Monday, April 21, 2014

The last ride

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I arrived at the address and honked the horn. After waiting a few minutes, I honked again. Since this was going to be my last ride of my shift, I thought about just driving away, but instead I put the car in park and walked up to the door and knocked.

'Just a minute', answered a frail, elderly voice. I could hear something being dragged across the floor. After a long pause, the door opened. A small woman in her 90s stood before me. She was wearing a print dress and a pillbox hat with a veil pinned on it, like somebody out of a 1940s movie. By her side was a small nylon suitcase. The apartment looked as if no one had lived in it for years. All the furniture was covered with sheets. There were no clocks on the walls, no knickknacks or utensils on the counters. In the corner was a cardboard box filled with photos and glassware.

'Would you carry my bag out to the car?' she said. I took the suitcase to the cab, then returned to assist the woman. She took my arm and we walked slowly toward the curb. She kept thanking me for my kindness. 

'It's nothing', I told her. 'I just try to treat my passengers the way I would want my mother to be treated.' 

'Oh, you're such a good boy', she said.

When we got in the cab, she gave me an address and then asked, 'Could you drive through downtown?' 'It's not the shortest way',' I answered quickly. 'Oh, I don't mind,' she said. 'I'm in no hurry. I'm on my way to a hospice.' I looked in the rear-view mirror. Her eyes were glistening. 'I don't have any family left', she continued in a soft voice. 'The doctor says I don't have very long.' I quietly reached over and shut off the meter.

'What route would you like me to take?' I asked. For the next two hours, we drove through the city. She showed me the building where she had once worked as an elevator operator. We drove through the neighborhood where she and her husband had lived when they were newlyweds. She had me pull up in front of a furniture warehouse that had once been a ballroom where she had gone dancing as a girl. Sometimes she'd ask me to slow in front of a particular building or corner and would sit staring into the darkness, saying nothing.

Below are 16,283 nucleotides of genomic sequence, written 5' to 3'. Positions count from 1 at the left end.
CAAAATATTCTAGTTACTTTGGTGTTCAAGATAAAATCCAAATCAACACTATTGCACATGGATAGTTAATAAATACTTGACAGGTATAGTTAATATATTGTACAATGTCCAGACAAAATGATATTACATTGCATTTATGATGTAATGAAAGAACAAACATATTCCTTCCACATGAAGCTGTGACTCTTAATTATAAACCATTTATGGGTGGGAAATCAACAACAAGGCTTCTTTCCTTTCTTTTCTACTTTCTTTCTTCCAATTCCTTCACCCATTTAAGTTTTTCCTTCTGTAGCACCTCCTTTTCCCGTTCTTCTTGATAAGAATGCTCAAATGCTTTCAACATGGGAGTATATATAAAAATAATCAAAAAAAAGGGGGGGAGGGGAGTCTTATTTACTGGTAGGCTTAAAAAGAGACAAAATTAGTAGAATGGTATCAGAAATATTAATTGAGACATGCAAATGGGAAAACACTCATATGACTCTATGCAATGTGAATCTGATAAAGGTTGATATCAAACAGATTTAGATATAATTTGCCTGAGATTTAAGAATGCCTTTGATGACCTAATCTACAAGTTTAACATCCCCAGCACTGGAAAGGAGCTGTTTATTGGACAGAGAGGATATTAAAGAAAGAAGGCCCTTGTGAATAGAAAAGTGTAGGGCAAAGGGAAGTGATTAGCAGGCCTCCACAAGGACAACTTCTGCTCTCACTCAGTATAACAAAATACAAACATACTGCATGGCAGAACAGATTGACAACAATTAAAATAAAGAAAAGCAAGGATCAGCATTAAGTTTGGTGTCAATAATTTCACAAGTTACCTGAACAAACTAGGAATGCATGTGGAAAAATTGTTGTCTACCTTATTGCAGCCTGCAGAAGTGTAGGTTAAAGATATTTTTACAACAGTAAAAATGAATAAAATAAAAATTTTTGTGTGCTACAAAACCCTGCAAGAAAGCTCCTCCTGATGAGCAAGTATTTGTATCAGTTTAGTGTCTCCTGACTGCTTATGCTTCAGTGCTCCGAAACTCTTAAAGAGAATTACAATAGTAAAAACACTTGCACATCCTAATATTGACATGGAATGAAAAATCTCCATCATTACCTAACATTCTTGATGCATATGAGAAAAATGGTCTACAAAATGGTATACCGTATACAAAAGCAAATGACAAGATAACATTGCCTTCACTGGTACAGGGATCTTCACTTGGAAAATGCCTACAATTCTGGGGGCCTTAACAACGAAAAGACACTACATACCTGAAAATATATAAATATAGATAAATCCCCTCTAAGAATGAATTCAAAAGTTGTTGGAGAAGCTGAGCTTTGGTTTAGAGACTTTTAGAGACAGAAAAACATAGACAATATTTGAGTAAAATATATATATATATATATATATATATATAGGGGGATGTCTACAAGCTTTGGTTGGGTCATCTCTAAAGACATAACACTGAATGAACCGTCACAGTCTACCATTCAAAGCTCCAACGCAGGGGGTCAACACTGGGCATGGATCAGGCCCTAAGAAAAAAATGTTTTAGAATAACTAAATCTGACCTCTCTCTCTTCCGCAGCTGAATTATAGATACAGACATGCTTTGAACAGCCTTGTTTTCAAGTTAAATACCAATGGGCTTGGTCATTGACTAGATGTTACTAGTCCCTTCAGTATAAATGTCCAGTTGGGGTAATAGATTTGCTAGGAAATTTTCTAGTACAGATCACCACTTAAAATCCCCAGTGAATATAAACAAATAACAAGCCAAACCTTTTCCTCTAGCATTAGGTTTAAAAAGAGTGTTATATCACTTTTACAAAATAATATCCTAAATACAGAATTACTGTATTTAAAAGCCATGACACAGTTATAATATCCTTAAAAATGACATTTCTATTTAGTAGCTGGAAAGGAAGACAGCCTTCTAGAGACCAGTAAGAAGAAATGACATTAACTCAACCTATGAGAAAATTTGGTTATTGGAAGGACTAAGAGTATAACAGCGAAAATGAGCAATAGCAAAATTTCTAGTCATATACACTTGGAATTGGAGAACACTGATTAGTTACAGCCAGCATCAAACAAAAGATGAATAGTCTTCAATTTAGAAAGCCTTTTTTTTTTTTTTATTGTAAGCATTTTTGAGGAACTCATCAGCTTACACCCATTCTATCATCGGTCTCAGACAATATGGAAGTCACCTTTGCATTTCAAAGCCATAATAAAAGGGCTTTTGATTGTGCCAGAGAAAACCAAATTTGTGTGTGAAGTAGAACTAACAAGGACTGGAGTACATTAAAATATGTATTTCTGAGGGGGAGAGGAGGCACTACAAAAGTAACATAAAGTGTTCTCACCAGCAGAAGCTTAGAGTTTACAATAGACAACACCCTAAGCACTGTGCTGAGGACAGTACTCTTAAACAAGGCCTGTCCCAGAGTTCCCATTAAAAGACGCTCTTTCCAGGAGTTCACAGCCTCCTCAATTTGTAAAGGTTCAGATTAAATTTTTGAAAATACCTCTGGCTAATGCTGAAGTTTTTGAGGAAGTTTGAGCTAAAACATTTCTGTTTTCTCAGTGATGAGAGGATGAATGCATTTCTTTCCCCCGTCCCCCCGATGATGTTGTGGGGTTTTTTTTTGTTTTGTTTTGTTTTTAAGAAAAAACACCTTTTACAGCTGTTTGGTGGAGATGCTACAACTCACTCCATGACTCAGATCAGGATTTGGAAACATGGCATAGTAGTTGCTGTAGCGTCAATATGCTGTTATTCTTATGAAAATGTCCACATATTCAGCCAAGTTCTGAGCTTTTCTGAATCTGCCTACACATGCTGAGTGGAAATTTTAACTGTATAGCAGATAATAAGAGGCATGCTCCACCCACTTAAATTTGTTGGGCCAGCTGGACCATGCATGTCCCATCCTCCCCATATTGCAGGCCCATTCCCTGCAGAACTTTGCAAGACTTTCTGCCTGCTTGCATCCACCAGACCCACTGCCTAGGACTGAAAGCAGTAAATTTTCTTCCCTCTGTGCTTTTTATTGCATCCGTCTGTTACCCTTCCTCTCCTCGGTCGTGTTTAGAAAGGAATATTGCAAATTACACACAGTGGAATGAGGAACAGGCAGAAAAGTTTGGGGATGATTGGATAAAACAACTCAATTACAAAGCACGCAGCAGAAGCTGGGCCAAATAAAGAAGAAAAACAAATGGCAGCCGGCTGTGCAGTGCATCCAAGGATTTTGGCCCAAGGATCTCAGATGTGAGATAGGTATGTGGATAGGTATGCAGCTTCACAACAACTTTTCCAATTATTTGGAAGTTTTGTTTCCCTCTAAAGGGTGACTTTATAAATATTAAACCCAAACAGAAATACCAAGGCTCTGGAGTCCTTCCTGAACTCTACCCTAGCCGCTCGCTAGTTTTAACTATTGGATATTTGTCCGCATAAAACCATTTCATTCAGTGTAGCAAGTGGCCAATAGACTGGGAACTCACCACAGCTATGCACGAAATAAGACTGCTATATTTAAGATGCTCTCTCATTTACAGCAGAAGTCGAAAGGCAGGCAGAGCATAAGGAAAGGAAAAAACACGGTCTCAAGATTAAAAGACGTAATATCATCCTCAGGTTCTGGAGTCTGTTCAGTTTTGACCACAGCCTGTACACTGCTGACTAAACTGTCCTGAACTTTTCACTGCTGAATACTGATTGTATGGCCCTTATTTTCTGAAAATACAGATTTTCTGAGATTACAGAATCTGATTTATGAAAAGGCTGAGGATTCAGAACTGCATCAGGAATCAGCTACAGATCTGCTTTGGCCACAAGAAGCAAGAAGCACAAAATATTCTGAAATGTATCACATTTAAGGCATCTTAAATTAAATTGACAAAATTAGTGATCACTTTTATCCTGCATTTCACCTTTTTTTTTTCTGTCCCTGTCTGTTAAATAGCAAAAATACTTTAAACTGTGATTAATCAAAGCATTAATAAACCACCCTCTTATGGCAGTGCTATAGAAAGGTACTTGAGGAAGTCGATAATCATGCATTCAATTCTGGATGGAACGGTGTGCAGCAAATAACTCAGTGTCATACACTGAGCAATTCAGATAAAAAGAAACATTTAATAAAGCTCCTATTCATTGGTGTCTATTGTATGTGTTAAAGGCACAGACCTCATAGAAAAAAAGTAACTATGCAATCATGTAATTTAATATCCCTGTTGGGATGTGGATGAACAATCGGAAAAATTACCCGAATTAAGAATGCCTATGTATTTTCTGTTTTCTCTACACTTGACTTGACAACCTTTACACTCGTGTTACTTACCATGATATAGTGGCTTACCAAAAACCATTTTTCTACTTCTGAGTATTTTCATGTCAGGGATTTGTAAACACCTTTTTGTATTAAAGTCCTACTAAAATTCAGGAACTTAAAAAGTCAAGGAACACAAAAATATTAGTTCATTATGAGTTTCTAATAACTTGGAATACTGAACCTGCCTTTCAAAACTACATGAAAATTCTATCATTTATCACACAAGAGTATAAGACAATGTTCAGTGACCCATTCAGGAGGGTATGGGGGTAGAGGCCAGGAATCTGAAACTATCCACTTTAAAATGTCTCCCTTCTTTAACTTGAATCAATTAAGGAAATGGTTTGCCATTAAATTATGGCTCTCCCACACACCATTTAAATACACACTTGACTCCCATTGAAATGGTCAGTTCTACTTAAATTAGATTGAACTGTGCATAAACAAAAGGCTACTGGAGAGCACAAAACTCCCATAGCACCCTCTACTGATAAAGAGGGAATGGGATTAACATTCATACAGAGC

As the first hint of sun was creasing the horizon, she suddenly said, 'I'm tired. Let's go now'. We drove in silence to the address she had given me. It was a low building, like a small convalescent home, with a driveway that passed under a portico. Two orderlies came out to the cab as soon as we pulled up. They were solicitous and intent, watching her every move. They must have been expecting her.

I opened the trunk and took the small suitcase to the door. The woman was already seated in a wheelchair. 'How much do I owe you?' She asked, reaching into her purse. 'Nothing', I said 'You have to make a living', she answered. 'There are other passengers', I responded. Almost without thinking, I bent and gave her a hug. She held onto me tightly. 'You gave an old woman a little moment of joy', she said. 'Thank you.' I squeezed her hand, and then walked into the dim morning light.

Behind me, a door shut. It was the sound of the closing of a life. I didn't pick up any more passengers that shift. I drove aimlessly lost in thought. For the rest of that day, I could hardly talk. What if that woman had gotten an angry driver, or one who was impatient to end his shift? What if I had refused to take the run, or had honked once, then driven away? On a quick review, I don't think that I have done anything more important in my life. We're conditioned to think that our lives revolve around great moments. But great moments often catch us unaware - beautifully wrapped in what others may consider a small one.

(Author: New York City taxi driver) 

2 comments:

Saurabh said...

Superb !!!
Anger, Impatience always are at the tip of our mind. Knowingly or unknowingly we end up hurting people.

Thanks for sharing !!!!

Caprisag said...

Thanks for sharing this here, felt too good reading this again and would always feel the same whenever I read this in the future.
May I add one of my personal exp here Vinod:

I was on my way to office, was already late, luckily got a Rick, was just nearing the office saw a Beauty 80 plus walking alone and fast, i stopped the auto and checked with her if I will get the privilege of dropping her but she refused looked at me asked My dear do you mind walking with me,
for a second I thought am already late but next moment i cut off the auto guy and held that tender and spongy spongy hand and walked with her, a journey of 15 mins but felt like 15 years with her, we chit chatted, lost myself happily this time in her speech and the sparkling eyes and tightly held hands,
while going through the backyard of the Huge building I saw all security guys running and asking me Hey what happened to her, is she fine I said "Yes, am just dropping her today" to almost 10 guys and
then finally reached the Destination " Nightangles Old Age Home",
felt very Heavy, but she dragged me inside gave me a Tight Hug,and introduced me to her other folks who are like her, Hey she is Meera my Grand Daughter'.

For a second I felt, Oh god these people are going to think that I send my granny here,
then I felt good because She felt good saying this.
This shows her eagerness for having family connect.

About this Beauty: She spends 9.00-04.00 in this place everyday so that she may not trouble her family folks.

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